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CPSC 502, Lecture 15Slide 1 Introduction to Artificial Intelligence (AI) Computer Science cpsc502, Lecture 15 Nov, 1, 2011 Slide credit: C. Conati, S.

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Presentation on theme: "CPSC 502, Lecture 15Slide 1 Introduction to Artificial Intelligence (AI) Computer Science cpsc502, Lecture 15 Nov, 1, 2011 Slide credit: C. Conati, S."— Presentation transcript:

1 CPSC 502, Lecture 15Slide 1 Introduction to Artificial Intelligence (AI) Computer Science cpsc502, Lecture 15 Nov, 1, 2011 Slide credit: C. Conati, S. Thrun, P. Norvig, Wikipedia

2 Supervised ML: Formal Specification Slide 2CPSC 502, Lecture 15

3 3 Example Classification Data CPSC 502, Lecture 15

4 4 Today Nov 1 Supervised Machine Learning Naïve Bayes Markov-Chains Decision Trees Regression Logistic Regression Key Concepts Over-fitting Evaluation

5 5 Example Classification Data We want to classify new examples on property Action based on the examples’ Author, Thread, Length, and Where. CPSC 502, Lecture 15

6 6 Learning task  Inductive inference Given a set of examples of f(author,thread, length, where) = {reads,skips} Find a function h(author,thread, length, where) that approximates f CPSC 502, Lecture 15

7 7 author length unknown shortlong skipsreads thread known length new old skips short reads Example Decision Tree long skips CPSC 502, Lecture 15 The non-leaf nodes are labeled with attributes. The leaves of the tree are labeled with classifications. Arcs out of a node labeled with attribute A are labeled with each of the possible values of the attribute

8 8 DT as classifiers To classify an example, filter in down the tree For each attribute of the example, follow the branch corresponding to that attribute’s value. When a leaf is reached, the example is classified as the label for that leaf. CPSC 502, Lecture 15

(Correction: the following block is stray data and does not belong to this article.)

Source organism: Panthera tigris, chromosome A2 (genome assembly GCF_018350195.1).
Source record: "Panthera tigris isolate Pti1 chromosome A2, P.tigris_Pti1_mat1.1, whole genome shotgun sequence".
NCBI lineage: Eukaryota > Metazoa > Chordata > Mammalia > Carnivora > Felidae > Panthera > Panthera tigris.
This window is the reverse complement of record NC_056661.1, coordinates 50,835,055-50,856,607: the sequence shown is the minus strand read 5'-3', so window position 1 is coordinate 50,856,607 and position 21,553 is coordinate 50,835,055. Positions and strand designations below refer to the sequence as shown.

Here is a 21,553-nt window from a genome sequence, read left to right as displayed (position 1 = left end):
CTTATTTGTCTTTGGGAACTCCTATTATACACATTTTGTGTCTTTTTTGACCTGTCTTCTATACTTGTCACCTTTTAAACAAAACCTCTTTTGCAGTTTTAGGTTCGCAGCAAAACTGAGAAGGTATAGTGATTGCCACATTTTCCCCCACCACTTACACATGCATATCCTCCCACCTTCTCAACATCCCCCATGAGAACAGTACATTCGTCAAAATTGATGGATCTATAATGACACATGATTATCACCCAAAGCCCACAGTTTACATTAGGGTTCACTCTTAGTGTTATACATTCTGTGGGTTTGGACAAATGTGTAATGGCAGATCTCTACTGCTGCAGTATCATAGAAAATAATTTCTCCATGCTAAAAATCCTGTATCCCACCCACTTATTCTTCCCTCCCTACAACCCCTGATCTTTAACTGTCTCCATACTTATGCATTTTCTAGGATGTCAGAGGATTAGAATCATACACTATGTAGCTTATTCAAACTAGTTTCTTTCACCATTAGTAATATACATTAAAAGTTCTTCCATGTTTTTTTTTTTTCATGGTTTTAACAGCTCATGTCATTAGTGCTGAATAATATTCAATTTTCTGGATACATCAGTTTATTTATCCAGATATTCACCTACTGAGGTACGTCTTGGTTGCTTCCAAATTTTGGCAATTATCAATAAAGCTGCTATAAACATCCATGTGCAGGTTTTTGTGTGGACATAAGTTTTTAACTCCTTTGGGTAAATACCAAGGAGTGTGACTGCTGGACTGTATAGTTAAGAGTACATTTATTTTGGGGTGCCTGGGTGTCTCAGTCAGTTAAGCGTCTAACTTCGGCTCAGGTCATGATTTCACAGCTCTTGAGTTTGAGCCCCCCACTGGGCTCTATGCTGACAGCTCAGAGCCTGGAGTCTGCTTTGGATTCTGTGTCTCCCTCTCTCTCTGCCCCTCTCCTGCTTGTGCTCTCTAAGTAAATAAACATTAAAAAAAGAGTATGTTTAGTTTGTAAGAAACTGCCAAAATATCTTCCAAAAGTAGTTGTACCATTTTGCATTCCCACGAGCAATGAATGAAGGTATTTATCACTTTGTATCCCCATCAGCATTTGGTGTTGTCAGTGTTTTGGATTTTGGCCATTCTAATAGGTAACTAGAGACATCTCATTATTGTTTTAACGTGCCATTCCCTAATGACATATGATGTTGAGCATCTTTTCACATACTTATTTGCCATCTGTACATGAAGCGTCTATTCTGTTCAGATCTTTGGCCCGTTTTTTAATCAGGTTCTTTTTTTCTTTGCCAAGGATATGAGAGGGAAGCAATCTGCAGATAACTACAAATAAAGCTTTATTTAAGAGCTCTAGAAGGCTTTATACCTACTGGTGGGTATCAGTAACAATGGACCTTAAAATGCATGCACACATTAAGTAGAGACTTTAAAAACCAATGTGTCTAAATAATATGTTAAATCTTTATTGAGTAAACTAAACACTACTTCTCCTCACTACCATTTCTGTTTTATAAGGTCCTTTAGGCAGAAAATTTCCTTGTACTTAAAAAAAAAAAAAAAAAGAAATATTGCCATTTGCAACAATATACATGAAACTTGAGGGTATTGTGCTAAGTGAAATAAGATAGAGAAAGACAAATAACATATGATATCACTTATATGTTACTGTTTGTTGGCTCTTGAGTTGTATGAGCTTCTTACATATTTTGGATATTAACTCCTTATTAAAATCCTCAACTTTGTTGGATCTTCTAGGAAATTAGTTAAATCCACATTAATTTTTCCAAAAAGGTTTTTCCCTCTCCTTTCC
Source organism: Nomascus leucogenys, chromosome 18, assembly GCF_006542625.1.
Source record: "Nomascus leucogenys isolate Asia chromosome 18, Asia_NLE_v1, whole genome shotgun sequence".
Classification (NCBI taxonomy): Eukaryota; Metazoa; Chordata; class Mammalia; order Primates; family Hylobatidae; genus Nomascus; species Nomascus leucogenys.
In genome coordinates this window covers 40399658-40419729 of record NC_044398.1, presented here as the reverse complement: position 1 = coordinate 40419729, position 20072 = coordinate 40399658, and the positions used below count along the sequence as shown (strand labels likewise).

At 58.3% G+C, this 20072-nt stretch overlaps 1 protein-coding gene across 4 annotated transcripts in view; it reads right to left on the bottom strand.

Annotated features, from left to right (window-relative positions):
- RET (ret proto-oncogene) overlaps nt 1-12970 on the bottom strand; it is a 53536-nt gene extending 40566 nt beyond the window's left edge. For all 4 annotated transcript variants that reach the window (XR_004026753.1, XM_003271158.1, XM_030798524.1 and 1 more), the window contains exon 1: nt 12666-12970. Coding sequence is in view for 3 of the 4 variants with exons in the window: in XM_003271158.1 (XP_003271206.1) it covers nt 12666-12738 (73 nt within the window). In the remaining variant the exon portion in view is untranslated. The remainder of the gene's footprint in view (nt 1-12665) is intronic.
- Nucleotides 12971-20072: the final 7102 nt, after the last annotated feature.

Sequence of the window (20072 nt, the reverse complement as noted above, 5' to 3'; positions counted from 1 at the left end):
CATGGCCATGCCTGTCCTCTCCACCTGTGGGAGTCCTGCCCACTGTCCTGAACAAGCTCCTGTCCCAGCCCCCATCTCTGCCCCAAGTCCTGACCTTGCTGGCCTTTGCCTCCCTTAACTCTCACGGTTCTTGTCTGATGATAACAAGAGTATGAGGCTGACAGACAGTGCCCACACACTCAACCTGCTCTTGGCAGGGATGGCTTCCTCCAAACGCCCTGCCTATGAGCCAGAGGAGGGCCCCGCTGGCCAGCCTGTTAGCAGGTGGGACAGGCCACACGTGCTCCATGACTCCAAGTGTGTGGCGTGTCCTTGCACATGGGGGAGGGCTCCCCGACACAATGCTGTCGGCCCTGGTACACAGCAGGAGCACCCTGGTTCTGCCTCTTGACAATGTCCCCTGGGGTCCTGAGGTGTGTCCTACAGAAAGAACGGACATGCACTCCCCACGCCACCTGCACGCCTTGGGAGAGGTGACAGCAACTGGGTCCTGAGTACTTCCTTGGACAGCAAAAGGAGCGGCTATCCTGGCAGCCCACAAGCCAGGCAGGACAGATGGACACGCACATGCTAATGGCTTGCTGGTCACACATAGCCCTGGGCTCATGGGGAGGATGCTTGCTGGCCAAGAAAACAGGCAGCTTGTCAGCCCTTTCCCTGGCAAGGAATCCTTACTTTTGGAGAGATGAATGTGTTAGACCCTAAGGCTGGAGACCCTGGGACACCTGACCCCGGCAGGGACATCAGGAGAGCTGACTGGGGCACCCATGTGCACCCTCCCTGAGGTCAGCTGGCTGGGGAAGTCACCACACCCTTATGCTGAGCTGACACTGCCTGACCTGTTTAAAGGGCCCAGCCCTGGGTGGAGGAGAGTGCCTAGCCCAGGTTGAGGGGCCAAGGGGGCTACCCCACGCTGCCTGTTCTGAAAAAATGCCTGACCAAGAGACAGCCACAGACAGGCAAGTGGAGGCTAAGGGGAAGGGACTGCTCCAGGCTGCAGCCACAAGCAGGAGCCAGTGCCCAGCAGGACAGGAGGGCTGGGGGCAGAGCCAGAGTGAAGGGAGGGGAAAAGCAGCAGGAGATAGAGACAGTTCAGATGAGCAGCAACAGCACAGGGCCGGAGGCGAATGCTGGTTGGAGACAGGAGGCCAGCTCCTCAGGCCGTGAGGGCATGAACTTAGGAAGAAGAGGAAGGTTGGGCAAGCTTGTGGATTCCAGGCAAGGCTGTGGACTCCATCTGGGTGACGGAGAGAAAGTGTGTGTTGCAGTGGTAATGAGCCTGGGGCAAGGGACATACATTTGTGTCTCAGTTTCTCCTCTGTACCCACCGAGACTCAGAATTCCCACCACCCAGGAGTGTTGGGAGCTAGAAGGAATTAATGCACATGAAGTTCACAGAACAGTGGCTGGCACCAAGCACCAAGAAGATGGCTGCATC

9 9 author length unknown short long skips reads thread known length new old skips short reads e2 e3 e4 e1e5 DT as classifiers e6 long skips CPSC 502, Lecture 15

10 10 DT Applications  DT are often the first method tried in many areas of industry and commerce, when task involves learning from a data set of examples  Main reason: the output is easy to interpret by humans CPSC 502, Lecture 15

11 11 Learning Decision Trees Method for supervised classification (we will assume attributes with finite discrete values)  Representation is a decision tree.  Bias is towards simple decision trees.  Search through the space of decision trees, from simple decision trees to more complex ones. CPSC 502, Lecture 15

12 12 author thread known length unknown newold long short reads e1e5 Trivially Correct Decision Tree length skips where home long skips e4 e6 skips where home work length newold short reads e2 length where work long skips e3 where work PROBLEMS? CPSC 502, Lecture 15

13 13 Example Decision Tree (2) length long short skips read e1, e3, e4, e6e2, e5 But this tree also classifies my examples correctly. CPSC 502, Lecture 15

14 14 Searching for a Good Decision Tree  The input is a target attribute for which we want to build a classifier, a set of examples a set of attributes.  Stop if all examples have the same classification (good ending). Plus some other stopping conditions for not so good endings  Otherwise, choose an attribute to split on (greedy, or myopic step) for each value of this attribute, build a sub-tree for those examples with this attribute value CPSC 502, Lecture 15

15 author thread known length unknownnew old skips short reads newold skipsreads e1-s e5-r e4-s, e6-s e2-re3-s e1-s, e5-r, e4-s, e6-s thread, length, wheree2-r, e3-s e1-s, e5-r length, where e1-s, e2-r, e3-s, e5-r, e4-s, e6-s author, thread, length, where Building a Decision Tree (Newsgroup Read Domain) long skips Slide 15CPSC 502, Lecture 15

16 16 Choosing a good split  Goal: try to minimize the depth of the tree  Split on attributes that move as much as possible toward an exact classification of the examples  Ideal split divides examples into sets, with the same classification  Bad split leaves about the same proportion of examples in the different classes CPSC 502, Lecture 15

17 17 Choosing a Good Attribute (binary case) Good Not So Good CPSC 502, Lecture 15